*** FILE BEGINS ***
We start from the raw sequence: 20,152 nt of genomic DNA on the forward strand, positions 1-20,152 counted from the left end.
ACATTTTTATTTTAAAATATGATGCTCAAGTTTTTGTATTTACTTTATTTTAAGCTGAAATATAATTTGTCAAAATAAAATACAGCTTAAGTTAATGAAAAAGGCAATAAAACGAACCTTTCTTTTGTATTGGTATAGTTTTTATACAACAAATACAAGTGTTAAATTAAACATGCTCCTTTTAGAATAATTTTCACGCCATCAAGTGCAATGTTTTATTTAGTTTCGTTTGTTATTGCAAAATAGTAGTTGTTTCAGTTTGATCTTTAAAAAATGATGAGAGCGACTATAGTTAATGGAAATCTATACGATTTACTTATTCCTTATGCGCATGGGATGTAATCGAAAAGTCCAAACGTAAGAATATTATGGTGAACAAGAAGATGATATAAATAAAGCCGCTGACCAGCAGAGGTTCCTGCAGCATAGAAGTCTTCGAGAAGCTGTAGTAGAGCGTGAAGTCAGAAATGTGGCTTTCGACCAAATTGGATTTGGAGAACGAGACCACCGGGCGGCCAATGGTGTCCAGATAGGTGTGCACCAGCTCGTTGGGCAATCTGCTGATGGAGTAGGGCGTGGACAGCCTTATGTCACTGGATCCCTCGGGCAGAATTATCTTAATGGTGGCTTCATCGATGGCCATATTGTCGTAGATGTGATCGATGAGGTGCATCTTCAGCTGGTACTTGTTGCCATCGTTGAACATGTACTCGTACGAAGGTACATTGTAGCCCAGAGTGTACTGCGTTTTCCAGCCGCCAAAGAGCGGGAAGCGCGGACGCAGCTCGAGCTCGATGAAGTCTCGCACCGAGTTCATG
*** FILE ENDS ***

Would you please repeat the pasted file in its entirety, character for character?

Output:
We start from the raw sequence: 20,152 nt of genomic DNA on the forward strand, positions 1-20,152 counted from the left end.
ACATTTTTATTTTAAAATATGATGCTCAAGTTTTTGTATTTACTTTATTTTAAGCTGAAATATAATTTGTCAAAATAAAATACAGCTTAAGTTAATGAAAAAGGCAATAAAACGAACCTTTCTTTTGTATTGGTATAGTTTTTATACAACAAATACAAGTGTTAAATTAAACATGCTCCTTTTAGAATAATTTTCACGCCATCAAGTGCAATGTTTTATTTAGTTTCGTTTGTTATTGCAAAATAGTAGTTGTTTCAGTTTGATCTTTAAAAAATGATGAGAGCGACTATAGTTAATGGAAATCTATACGATTTACTTATTCCTTATGCGCATGGGATGTAATCGAAAAGTCCAAACGTAAGAATATTATGGTGAACAAGAAGATGATATAAATAAAGCCGCTGACCAGCAGAGGTTCCTGCAGCATAGAAGTCTTCGAGAAGCTGTAGTAGAGCGTGAAGTCAGAAATGTGGCTTTCGACCAAATTGGATTTGGAGAACGAGACCACCGGGCGGCCAATGGTGTCCAGATAGGTGTGCACCAGCTCGTTGGGCAATCTGCTGATGGAGTAGGGCGTGGACAGCCTTATGTCACTGGATCCCTCGGGCAGAATTATCTTAATGGTGGCTTCATCGATGGCCATATTGTCGTAGATGTGATCGATGAGGTGCATCTTCAGCTGGTACTTGTTGCCATCGTTGAACATGTACTCGTACGAAGGTACATTGTAGCCCAGAGTGTACTGCGTTTTCCAGCCGCCAAAGAGCGGGAAGCGCGGACGCAGCTCGAGCTCGATGAAGTCTCGCACCGAGTTCATG